Current Issue Details

Buy Current Issue

Reviews > CDs

It All Comes Down To A Song – David Via and Corn Tornado

While the spotlight upon bluegrass has begun to protract, the beam leaves an
appreciable number of bands in the umbra. Certain acts appeal to a specific
niche, such as Yonder Mountain String Band or the David Grisman Quintet, but
true bluegrass, which conceivably should garner acceptance amongst the
jamband fans, is often neglected or lacks the promotional elements to set
itself forth into the shining light.
All of which makes David Via and Corn Tornado a candidate for some promotion
and verbiage. On the album It All Comes Down to a Song, Via and his
compatriots meld guileless songs with New Grass Revival-styled jams. From a
vocal standpoint, only one other artist can match Via’s sonorous tenor,
where he amalgamates soul and blues into a rich fixture. With brevity in
mind, David Via and Corn Tornado are the finest bluegrass, jamgrass and
vocal group not signed or presently receiving accolades throughout the
country. Other bands have achieved commendation, but few are of the caliber
and panache of Via’s cadre.
After the first track, very few listeners would have the verity to counter
such claims. When Via – along with John Flower, Daniel Knicely, and Dave Van
Deventer (both of whom are included on Keller Williams’ latest) – sing,
"That trumpets blow across the hillside/ Cant you hear that thunder roll/ I
hear the angels softly singing/ My lord has come to take me home" on the
opening That Trumpet’s Blowin’, either the three-part harmony, the
vivacious mandolin solo or the lyrics will raise the bucolic spirit hidden
within the listener. The speed, panache and overall mastery of the bluegrass
idiom makes That Trumpet’s Blowin a metaphor for the bands arrival
and commanding entry into the genre.
Other tracks such as I Wrote this Song and the title piece are more
sluggish, with pensive elements enveloping references to music, love and
abandonment. Of interest might be the title track, which exposes the
dilemmas of performing music within the jamband scene, as songs are disposed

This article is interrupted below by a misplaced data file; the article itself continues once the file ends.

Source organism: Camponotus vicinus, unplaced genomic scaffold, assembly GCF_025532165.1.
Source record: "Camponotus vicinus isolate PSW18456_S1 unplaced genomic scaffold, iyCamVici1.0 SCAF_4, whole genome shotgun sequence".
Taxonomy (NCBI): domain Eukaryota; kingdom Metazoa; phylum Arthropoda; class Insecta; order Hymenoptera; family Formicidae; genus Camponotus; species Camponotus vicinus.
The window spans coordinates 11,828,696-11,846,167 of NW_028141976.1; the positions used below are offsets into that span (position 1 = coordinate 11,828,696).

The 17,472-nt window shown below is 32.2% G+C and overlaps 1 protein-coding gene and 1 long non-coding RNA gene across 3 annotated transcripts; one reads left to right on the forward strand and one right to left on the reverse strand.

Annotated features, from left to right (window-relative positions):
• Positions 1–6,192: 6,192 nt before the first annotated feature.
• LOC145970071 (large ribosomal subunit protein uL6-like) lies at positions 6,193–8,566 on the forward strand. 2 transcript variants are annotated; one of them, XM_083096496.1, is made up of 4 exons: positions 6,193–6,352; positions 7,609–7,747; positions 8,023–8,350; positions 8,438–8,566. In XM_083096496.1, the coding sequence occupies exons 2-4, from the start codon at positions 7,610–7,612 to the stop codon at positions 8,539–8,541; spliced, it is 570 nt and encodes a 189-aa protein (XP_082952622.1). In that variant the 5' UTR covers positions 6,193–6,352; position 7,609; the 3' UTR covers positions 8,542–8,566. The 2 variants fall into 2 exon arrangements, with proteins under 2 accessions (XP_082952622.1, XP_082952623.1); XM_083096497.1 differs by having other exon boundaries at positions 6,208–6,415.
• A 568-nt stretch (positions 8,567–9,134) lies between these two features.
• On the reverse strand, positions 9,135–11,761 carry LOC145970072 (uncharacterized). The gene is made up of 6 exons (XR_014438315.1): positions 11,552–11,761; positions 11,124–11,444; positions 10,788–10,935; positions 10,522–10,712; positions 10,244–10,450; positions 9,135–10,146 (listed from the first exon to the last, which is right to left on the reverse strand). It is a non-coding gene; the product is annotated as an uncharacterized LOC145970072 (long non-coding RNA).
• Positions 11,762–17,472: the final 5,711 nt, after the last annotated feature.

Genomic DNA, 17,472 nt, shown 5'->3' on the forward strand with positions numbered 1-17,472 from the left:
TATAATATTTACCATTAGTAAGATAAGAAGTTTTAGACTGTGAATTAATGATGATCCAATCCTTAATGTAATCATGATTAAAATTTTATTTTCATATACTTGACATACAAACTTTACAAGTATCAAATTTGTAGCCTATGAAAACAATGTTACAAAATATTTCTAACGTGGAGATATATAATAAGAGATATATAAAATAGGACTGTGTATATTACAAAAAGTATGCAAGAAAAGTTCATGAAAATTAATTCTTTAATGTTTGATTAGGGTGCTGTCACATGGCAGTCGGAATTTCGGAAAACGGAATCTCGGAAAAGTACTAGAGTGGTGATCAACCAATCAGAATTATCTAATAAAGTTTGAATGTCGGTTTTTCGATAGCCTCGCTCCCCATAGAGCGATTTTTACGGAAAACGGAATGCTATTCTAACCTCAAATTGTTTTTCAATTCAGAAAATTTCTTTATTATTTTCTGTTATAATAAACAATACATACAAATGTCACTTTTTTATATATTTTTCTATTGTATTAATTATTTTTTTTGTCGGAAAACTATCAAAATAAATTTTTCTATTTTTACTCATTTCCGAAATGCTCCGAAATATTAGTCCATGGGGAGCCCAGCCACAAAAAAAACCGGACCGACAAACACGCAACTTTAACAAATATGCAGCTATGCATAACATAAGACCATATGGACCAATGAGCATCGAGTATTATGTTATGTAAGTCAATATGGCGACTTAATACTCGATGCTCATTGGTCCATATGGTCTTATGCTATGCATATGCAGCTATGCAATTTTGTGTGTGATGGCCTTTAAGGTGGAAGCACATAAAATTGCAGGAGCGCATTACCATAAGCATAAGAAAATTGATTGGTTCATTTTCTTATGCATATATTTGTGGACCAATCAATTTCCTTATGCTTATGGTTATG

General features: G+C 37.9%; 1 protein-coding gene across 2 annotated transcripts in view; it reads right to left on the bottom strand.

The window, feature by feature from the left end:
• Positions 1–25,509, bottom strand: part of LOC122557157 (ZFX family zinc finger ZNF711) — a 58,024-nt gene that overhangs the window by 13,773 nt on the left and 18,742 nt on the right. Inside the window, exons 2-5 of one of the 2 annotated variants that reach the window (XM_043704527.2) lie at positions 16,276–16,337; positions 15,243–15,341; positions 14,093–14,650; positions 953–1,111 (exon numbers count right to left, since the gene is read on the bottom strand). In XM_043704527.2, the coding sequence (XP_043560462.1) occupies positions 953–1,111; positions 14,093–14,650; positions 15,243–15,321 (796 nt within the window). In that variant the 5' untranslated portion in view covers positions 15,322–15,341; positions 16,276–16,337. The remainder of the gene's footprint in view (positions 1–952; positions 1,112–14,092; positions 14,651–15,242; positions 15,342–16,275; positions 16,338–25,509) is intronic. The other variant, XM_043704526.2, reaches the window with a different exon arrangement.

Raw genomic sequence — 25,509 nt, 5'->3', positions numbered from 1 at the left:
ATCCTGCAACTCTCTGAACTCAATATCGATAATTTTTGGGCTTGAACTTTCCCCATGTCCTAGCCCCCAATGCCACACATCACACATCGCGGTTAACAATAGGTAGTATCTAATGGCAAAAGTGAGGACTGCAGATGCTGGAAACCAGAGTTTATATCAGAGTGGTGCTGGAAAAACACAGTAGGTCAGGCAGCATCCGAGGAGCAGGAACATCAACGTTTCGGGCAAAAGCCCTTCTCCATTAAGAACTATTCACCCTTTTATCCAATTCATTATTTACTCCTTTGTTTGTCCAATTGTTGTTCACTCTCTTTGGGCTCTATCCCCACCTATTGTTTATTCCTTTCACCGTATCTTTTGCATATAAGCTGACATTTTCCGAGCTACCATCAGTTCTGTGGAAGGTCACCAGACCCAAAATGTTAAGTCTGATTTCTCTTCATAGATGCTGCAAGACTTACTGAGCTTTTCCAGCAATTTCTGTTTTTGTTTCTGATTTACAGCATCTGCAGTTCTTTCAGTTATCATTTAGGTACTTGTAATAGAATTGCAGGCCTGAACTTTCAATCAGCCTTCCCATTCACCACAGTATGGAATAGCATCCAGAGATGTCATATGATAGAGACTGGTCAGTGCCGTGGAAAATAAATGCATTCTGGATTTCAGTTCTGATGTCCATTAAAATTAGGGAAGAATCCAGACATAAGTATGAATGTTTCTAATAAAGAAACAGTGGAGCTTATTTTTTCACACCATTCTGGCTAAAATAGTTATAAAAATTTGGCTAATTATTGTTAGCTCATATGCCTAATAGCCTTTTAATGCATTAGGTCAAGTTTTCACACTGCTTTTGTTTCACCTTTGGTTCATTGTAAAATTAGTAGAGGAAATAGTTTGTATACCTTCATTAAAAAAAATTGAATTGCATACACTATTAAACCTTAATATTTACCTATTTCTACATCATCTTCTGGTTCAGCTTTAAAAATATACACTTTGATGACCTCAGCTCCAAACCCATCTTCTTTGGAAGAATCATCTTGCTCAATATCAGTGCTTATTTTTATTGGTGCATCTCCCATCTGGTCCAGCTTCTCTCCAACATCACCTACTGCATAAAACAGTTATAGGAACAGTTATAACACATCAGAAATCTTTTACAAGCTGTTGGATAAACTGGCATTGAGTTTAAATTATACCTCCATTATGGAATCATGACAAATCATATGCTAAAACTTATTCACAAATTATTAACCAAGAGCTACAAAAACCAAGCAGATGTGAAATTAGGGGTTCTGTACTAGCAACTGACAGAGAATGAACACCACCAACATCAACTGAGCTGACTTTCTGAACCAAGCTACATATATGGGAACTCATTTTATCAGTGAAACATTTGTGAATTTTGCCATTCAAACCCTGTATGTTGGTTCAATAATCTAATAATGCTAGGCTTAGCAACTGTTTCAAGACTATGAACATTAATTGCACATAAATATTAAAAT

of in favor of long, desultory jams. When Via croons, "And I’ll sings songs
of religion, some about the moonshine stills / I’ll sing about the good
times, in my home up in the hills," the band’s desire to vanquish the
self-aggrandizing jams becomes the goal.
This does not mean Via and Corn Tornado cannot "jam." The six-and-a-half
minute Corn Liquor, which agglomerates blues and funk, features Via’s
most menacing vocals and the band’s ability to make four acoustic
instruments buzz with an electrical charge. Sounding reminiscent of New
Grass Revival circa 1977 (complete with slide guitar instead of slide
mandolin), the band reveals an aggressive, disdainful approach which
remained dormant throughout the album. Via’s vocals, an esoteric mixture of
John Cowan and Sam Bush, growls through the song’s soulful sections, and
becomes mellifluous when necessary. Comparing his voice to Cowan’s, one of
the finest to grace bluegrass, again establishes a sense of separation from
the myriad of other bands currently chopping through a tired repertoire.
Whether or not David Via and Corn Tornado will be ushered to the front row
of the steadfast jamgrass movement remains unanswerable. A band which can
combine technical ability, both musically and vocally, and songwriting has
not been heard since New Grass Revival’s dissolution in 1989. Some current
bands whom have received such comparisons appear diminutive placed next to
Via, Knicely, VanDeventer and Flower’s intuitive interaction. Maybe Via and
Corn Tornado will have to wait until someone such as Emmylou Harris covers
their songs, as with Gillian Welch, who remained in anonymity until Harris
recorded Welch’s classic Orphan Girl.

Show 0 Comments